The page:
During or in the immediate aftermath of acute trauma, such as a violent physical or sexual abuse, victims can report feeling dazed, unaware of physical injury, or can experience the trauma as if they were in a dream. Many rape victims report floating above their body, feeling sorry for the person being assaulted below them. One rape victim reported: ‘I heard someone screaming and discovered it was me.’ Sexually or physically abused children often report seeking comfort from imaginary playmates or imagined protectors, or by imagining themselves absorbed in the pattern of the wallpaper [38, 39]. Some continue to feel detached and disintegrated for weeks, months or years after trauma. This could lead to a kind of ‘somatic estrangement’ with changes in bodily perceptions: feeling as if one’s entire body or a part of one’s body does not belong to oneself. This typical dissociative symptomatology can include affect compartmentalization, disrupted memory encoding, and time distortion and fugue [40–42]. The disruption of a consistent stream of memory and associated personal identity has been thought of as serving a protective function, at least in response to acute stress. However, over time, these defences may start to interfere with necessary cognitive and affective processing of traumatic experiences, and as a result, lead to failure of integration of episodic and autobiographical memory [42, 43•]. The dissociative spectrum is complex: depersonalization and derealization can be seen as belonging to self-monitoring and identity. Other domains and symptoms that coincide are: (a) emotion (withdrawal/detachment), (b) memory (amnesia, shifts in memory encoding), (c) sensory perception (altered time, visual or contextual perception, proprioception, analgesia, changes in olfaction, taste) and (d) cognition (constricted attention, neglect, confusion, altered associated capacities). Dissociative symptoms are further characterized by: (a) unbidden and unpleasant intrusions into awareness and behavior, with an accompanying loss of continuity in subjective experience: i.e., ‘positive’ dissociative symptoms; and/or (b) an inability to access information or control mental functions that are normally amenable to such access or control: i.e., ‘negative’ dissociative symptoms . The more severe forms of dissociation include stupor, derealization, or depersonalization. Dissociative responses can accompany a multitude of psychiatric disorders, including PTSD, acute stress disorder (ASD), dissociative disorders, panic disorder, mood disorders, and psychoses. Based recent research [45••, 46••, 47••, 48••, 49••] a dissociative subtype has been included in the DSM-5 definition of PTSD . It involves all the intrusion, avoidance, dysphoria, and hyperarousal symptoms plus depersonalization and/or derealization. Moreover, dissociative responses have been reported to occur in several neurological conditions such as epilepsy, migraine headaches, cerebral vascular disease, cerebral neoplasms, and posttraumatic brain damage [51–54].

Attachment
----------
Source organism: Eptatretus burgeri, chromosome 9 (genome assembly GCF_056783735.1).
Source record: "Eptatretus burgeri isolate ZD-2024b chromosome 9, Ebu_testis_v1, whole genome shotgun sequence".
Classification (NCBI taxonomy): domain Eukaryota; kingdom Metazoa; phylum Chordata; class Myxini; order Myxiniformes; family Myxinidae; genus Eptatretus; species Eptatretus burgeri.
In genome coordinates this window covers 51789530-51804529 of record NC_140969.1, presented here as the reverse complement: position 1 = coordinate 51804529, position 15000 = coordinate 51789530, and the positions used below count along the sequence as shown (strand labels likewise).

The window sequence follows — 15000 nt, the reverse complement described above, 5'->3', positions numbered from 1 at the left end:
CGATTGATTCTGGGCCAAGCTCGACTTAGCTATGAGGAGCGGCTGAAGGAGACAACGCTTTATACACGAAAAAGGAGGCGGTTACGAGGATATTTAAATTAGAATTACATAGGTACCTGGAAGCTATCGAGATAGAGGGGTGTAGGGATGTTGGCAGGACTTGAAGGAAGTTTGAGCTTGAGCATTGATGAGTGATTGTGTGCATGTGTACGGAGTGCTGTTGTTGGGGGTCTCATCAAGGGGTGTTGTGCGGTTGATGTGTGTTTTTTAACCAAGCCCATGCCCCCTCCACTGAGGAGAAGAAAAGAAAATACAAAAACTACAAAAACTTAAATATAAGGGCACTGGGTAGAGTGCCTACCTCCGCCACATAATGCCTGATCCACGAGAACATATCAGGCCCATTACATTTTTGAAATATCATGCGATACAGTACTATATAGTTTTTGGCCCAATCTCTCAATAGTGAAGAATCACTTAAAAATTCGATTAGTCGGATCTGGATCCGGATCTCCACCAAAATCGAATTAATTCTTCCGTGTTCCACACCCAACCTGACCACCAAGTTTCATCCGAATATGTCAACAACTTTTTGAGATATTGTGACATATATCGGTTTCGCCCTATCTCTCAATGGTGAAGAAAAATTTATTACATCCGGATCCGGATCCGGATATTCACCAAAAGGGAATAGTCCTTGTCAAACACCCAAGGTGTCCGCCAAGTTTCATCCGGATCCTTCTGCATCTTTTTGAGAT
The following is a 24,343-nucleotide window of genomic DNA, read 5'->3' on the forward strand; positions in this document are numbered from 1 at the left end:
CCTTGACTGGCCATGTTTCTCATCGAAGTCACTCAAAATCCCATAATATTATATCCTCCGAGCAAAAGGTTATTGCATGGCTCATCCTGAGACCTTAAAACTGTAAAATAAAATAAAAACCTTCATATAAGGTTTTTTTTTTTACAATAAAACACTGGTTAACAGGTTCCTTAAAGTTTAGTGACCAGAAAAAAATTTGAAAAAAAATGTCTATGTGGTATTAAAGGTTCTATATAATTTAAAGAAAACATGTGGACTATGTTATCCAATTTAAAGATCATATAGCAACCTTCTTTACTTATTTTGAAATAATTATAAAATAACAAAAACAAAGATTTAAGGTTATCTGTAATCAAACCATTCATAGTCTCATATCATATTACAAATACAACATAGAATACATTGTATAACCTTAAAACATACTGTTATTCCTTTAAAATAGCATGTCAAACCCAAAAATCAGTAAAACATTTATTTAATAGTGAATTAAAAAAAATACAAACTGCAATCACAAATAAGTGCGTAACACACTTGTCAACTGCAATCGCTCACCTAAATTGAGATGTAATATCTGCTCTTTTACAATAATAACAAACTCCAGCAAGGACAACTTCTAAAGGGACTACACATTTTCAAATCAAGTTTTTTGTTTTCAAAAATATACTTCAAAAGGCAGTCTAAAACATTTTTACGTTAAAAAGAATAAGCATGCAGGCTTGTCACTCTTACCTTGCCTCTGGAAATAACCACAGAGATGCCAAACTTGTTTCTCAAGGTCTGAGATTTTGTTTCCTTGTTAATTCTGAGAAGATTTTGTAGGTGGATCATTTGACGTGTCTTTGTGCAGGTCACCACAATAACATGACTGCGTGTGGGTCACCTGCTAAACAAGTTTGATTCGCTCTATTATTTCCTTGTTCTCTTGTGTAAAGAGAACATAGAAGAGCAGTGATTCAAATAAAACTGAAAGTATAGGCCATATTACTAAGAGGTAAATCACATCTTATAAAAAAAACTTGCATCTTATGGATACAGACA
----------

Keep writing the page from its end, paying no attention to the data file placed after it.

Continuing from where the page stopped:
Traumatic dissociation has a longstanding history in both fields of psychiatry and neurology [55–57]. Not unlike what has been the situation for BPD, the psychiatric approach to the dissociative disorders for long time failed to acknowledge any relationship to psychological trauma [58••]. Before DSM III, dissociation was grouped with the old remnant of hysteria, conversion disorder, and was called ‘dissociative hysteria’. Due to this the Dissociative Disorders had difficulty shaking the suspicion that they were not true disorders, or that they were a disguise for secondary gain, malingering, or criminality. The study of dissociative disorders for long time was distanced from mainstream research. In addition, there were the so called ‘memory wars’ in the 1990s of the last century that complicated the situation as well. It was also proposed that dissociation makes individuals prone to fantasy, thereby engendering confabulated memories of trauma . However, the available research evidence contradicts this theory [58••]. There is ample evidence now of the impact of trauma on dissociative symptoms, and that dissociation remains related to trauma history, even when fantasy proneness is controlled. Little support was found for the hypothesis that the dissociation–trauma relationship is due to fantasy proneness or confabulated memories of trauma.